Chained for Life

2018

Drama

49
IMDb Rating 6.6 10 395

Synopsis


Downloaded times
March 20, 2020

Cast

Charlie Korsmo as Herr Director
Jess Weixler as Lyla
720p.BLU 1080p.BLU 720p.WEB 1080p.WEB
839.31 MB
1280*720
English 2.0
NR
23.976 fps
91 min
P/S N/A / N/A
1.52 GB
1920×1080
English 2.0
NR
23.976 fps
91 min
P/S N/A / N/A
839.26 MB
1280*720
English 2.0
NR
23.976 fps
91 min
P/S N/A / N/A
1.52 GB
1920×1080
English 2.0
NR
23.976 fps
91 min
P/S N/A / N/A

Movie Reviews

Reviewed by SnoopyStyle 6 / 10 / 10

ending confuses

Mabel (Jess Weixler) is an actress filming on location. Her director had lived with a circus and has hired a bunch of circus freaks for his movie. The lead actor Rosenthal (Adam Pearson) has a badly disfigured face. Mabel and Rosenthal develop a relationship as they work together on the film set. The theme from the opening text is the advantages of the beautiful over the lesser endowed. I always like Weixler as an actress and I like her relationship with Rosenthal. I like the acid twist and turning the table on the premise. The ending is a head-scratching. Instead of moving forward with the acid, it does something else. I'm not sure if they're dumping the acid incident. I'm not sure if it's a flashback. The ending doesn't give an ending for their relationship which is its biggest problem. This is a beauty and the beast situation. It seems to be going somewhere interesting with the premise. The ending confuses more than illuminates.

Reviewed by ReadingFilm 3 / 10 / 10

Soldiers of cinema

Often, the self aware cinema goes to useless ends. Often a visible frame will be rebelled against by audiences, or then, a film of frames will attract puzzlers not audiences. We don't like to be made a fool of, or within some intellectual feat, so once a frame is visible it's received with harshness; the notion itself is more troubling than the thing. Also why Rosenthal brings such an extreme psychological weight with his presence that we, like her, feel dread at the start knowing he's coming. It's not rational, but subliminal. Of course once he arrives, he's harmless, sweet, and neurotic before the art begins, where the hyper vivid fantasy performance ensues. But then, why after, am I so affected, drained, upset? It's because the performances don't seem to lead to his fantasy but a desire for a real life. This is the effect of theater taken to the most literal, functional end. It feels cathartic because it's so productive. Even he, in his neuroticism to know the lines, works tirelessly to play this myth, to use it as a tool for the great ritual he's at center. His disfigurement becomes a performance tool. Wherever its vignettes experiment, it constantly arrives at theater, at artifice, at integration. It is constantly defending or offsetting or preceding itself this is not the theater of the strange, but the cleansing act of theater itself. Films go to nature or eroticism for transcendence, but here both: he plays this form in our mind, a 'Beauty and the Beast' or 'Phantom of the Opera', where he functions as nature itself, furthering the film's grand subconscious vastness in the very reversal with his transcendent escape being life at all. Shakespeare, also, if we go upward to remark on the theater of the gods, for how it tracks all the way down, raises in its ritual, in the process, aggrandizes the outsider giving him the platform. The great act to raise in the process lands at a place of normalcy; it's saying art is not just useful, but life itself... not to say this in a clever way, but that the two lateral frames within an outer frame will function as the same frame from the higher point. Or, the truth and lie is still bringing out the psychological truth, so there is no distinction. Every frame from the base reality brings the methodology narrowing the theater further, as a way for remarking on the frame above it, down the further dimwit reality. Over and over there is the scene, then the camera pans to the real. Even after the third or fourth time there's no doubt left, it's never going to be real, but it doesn't matter by then, it's more a ritualistic act of performance-->audience than a journalistic one of revealing artifice-->truth. The irrelevance of the encapsulating frame by then is that distinction of actor and camera past the threshold of the screen, is just our fellow audience, propping this act to witness and enable Rosenthal the Great.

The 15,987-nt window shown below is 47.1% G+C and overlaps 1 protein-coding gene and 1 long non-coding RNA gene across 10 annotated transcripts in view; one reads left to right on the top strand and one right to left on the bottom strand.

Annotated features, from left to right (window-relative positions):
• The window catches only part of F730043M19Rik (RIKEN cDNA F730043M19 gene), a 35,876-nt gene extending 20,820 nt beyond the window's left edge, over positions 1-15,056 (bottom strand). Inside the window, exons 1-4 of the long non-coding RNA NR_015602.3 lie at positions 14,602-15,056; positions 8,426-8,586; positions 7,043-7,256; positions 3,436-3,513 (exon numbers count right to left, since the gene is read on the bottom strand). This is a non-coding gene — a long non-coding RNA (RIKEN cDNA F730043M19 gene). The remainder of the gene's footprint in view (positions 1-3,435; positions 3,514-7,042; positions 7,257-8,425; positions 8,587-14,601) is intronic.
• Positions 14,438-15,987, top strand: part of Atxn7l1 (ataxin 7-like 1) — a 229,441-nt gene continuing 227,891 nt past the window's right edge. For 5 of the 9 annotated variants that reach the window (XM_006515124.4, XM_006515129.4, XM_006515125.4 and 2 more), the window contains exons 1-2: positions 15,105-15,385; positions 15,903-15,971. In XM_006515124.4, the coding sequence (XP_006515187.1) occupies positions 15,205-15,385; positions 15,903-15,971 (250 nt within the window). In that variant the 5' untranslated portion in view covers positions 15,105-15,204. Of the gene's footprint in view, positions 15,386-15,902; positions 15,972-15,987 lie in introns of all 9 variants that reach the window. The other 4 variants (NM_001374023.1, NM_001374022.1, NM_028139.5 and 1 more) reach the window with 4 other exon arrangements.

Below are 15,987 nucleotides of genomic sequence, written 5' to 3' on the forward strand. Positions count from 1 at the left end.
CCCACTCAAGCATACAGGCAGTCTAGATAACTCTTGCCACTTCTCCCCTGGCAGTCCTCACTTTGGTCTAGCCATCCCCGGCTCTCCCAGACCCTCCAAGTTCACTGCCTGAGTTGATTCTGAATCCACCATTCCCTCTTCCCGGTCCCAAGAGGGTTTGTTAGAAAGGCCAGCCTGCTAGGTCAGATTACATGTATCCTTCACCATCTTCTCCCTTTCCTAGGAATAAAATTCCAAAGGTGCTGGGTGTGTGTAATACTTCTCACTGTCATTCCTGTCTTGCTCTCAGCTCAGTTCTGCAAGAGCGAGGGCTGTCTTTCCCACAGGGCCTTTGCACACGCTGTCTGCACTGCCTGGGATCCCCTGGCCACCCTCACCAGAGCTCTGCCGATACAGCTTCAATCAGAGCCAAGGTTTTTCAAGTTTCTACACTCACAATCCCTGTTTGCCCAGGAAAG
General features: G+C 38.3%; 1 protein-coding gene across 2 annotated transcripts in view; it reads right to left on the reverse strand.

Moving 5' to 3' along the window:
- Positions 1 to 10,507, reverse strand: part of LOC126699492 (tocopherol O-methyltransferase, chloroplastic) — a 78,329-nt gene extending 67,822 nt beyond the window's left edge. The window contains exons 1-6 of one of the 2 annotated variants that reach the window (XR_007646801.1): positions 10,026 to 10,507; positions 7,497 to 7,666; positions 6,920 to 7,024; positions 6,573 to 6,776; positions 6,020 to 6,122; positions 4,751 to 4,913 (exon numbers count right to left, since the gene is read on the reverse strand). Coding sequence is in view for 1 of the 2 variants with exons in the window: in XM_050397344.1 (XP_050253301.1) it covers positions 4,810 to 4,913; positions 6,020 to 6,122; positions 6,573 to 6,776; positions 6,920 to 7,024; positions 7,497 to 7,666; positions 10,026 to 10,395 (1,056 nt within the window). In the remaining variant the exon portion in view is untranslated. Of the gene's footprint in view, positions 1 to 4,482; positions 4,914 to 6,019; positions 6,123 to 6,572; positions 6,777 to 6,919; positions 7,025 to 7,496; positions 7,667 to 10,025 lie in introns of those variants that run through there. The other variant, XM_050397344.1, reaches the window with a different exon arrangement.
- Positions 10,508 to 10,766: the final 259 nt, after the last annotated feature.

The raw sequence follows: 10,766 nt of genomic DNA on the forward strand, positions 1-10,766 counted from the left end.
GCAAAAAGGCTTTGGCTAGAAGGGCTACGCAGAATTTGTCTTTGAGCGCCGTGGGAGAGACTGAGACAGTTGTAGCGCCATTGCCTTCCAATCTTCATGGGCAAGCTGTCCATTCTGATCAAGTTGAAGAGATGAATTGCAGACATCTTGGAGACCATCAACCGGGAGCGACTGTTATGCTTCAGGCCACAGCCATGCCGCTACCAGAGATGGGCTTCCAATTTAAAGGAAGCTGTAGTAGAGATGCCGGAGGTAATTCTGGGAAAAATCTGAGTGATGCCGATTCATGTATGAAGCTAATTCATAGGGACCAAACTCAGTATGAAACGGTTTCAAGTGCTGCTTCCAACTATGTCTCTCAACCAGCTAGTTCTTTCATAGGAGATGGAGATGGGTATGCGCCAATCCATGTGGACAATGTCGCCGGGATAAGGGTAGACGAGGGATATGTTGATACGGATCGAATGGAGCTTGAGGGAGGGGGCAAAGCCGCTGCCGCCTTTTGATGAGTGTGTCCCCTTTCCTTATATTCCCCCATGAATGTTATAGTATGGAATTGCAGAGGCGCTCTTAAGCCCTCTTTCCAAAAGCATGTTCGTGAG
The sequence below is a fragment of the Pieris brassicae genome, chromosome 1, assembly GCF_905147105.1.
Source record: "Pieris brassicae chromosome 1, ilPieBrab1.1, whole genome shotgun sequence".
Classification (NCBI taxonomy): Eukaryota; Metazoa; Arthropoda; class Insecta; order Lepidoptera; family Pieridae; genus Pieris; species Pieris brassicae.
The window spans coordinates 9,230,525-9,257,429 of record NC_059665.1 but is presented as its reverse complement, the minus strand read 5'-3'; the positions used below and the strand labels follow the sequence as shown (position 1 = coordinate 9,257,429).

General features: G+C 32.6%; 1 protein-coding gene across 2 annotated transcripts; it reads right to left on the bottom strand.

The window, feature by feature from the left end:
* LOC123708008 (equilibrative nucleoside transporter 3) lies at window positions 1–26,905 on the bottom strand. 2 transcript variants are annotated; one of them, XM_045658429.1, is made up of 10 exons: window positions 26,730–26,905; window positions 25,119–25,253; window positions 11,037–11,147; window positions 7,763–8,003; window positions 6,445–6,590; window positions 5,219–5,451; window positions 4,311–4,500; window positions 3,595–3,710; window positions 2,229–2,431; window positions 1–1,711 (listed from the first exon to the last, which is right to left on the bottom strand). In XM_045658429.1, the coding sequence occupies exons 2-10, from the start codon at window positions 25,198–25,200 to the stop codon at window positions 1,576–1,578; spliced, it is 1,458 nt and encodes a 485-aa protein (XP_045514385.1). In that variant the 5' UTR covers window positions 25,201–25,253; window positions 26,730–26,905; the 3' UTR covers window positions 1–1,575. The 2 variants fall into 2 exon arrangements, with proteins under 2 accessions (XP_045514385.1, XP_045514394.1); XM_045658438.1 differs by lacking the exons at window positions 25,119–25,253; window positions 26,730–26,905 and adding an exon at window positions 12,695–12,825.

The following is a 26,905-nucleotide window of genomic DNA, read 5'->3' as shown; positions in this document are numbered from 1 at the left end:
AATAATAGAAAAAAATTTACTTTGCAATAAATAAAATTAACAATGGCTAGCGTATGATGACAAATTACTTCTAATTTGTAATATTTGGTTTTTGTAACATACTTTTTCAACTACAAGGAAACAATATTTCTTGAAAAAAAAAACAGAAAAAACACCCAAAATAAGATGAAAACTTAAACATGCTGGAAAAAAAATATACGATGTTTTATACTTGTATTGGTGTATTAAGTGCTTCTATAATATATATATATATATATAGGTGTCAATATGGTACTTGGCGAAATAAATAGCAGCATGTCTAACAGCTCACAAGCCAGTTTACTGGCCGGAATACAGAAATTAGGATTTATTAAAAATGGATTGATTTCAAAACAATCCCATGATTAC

Reviewed by whitey-52863 3 / 10 / 10

This Movie Isn't Good.

Besides the tremendous performance from Jess Weixler this film is absolutely atrocious. It was all over the place and made no sense whatsoever. I was completely lost and had no idea what was going on the entire film. I still don't know what the hell I just watched. Would not recommend.

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